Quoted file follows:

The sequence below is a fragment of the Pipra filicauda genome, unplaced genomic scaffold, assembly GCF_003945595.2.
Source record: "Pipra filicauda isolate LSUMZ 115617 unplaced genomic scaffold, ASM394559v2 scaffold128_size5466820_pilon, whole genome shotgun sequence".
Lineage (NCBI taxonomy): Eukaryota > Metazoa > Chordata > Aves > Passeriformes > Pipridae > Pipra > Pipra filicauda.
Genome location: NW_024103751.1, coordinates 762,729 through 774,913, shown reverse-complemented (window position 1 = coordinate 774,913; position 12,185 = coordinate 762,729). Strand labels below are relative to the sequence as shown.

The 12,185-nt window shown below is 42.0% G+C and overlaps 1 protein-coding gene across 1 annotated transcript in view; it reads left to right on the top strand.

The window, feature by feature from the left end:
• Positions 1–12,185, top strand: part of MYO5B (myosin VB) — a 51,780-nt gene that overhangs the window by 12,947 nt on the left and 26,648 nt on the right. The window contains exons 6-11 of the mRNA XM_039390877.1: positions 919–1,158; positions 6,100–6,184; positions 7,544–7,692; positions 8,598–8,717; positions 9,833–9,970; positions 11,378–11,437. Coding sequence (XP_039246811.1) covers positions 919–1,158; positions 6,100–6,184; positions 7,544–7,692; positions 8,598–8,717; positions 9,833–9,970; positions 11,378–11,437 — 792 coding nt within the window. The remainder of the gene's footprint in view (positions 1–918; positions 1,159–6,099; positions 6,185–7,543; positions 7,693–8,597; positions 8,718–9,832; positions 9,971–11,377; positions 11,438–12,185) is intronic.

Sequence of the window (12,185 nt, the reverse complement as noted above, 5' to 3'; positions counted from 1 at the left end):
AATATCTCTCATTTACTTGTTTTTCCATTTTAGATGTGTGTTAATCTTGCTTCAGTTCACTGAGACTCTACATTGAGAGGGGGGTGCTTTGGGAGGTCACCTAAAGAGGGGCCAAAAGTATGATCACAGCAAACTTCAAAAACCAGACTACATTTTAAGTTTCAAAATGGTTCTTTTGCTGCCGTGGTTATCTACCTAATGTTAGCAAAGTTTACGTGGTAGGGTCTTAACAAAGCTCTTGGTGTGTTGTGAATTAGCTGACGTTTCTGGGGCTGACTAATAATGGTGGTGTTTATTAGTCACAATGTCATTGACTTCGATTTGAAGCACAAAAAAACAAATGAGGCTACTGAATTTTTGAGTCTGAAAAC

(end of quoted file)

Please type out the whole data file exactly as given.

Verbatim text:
The sequence below is a fragment of the Pipra filicauda genome, unplaced genomic scaffold, assembly GCF_003945595.2.
Source record: "Pipra filicauda isolate LSUMZ 115617 unplaced genomic scaffold, ASM394559v2 scaffold128_size5466820_pilon, whole genome shotgun sequence".
Lineage (NCBI taxonomy): Eukaryota > Metazoa > Chordata > Aves > Passeriformes > Pipridae > Pipra > Pipra filicauda.
Genome location: NW_024103751.1, coordinates 762,729 through 774,913, shown reverse-complemented (window position 1 = coordinate 774,913; position 12,185 = coordinate 762,729). Strand labels below are relative to the sequence as shown.

The 12,185-nt window shown below is 42.0% G+C and overlaps 1 protein-coding gene across 1 annotated transcript in view; it reads left to right on the top strand.

The window, feature by feature from the left end:
• Positions 1–12,185, top strand: part of MYO5B (myosin VB) — a 51,780-nt gene that overhangs the window by 12,947 nt on the left and 26,648 nt on the right. The window contains exons 6-11 of the mRNA XM_039390877.1: positions 919–1,158; positions 6,100–6,184; positions 7,544–7,692; positions 8,598–8,717; positions 9,833–9,970; positions 11,378–11,437. Coding sequence (XP_039246811.1) covers positions 919–1,158; positions 6,100–6,184; positions 7,544–7,692; positions 8,598–8,717; positions 9,833–9,970; positions 11,378–11,437 — 792 coding nt within the window. The remainder of the gene's footprint in view (positions 1–918; positions 1,159–6,099; positions 6,185–7,543; positions 7,693–8,597; positions 8,718–9,832; positions 9,971–11,377; positions 11,438–12,185) is intronic.

Sequence of the window (12,185 nt, the reverse complement as noted above, 5' to 3'; positions counted from 1 at the left end):
AATATCTCTCATTTACTTGTTTTTCCATTTTAGATGTGTGTTAATCTTGCTTCAGTTCACTGAGACTCTACATTGAGAGGGGGGTGCTTTGGGAGGTCACCTAAAGAGGGGCCAAAAGTATGATCACAGCAAACTTCAAAAACCAGACTACATTTTAAGTTTCAAAATGGTTCTTTTGCTGCCGTGGTTATCTACCTAATGTTAGCAAAGTTTACGTGGTAGGGTCTTAACAAAGCTCTTGGTGTGTTGTGAATTAGCTGACGTTTCTGGGGCTGACTAATAATGGTGGTGTTTATTAGTCACAATGTCATTGACTTCGATTTGAAGCACAAAAAAACAAATGAGGCTACTGAATTTTTGAGTCTGAAAAC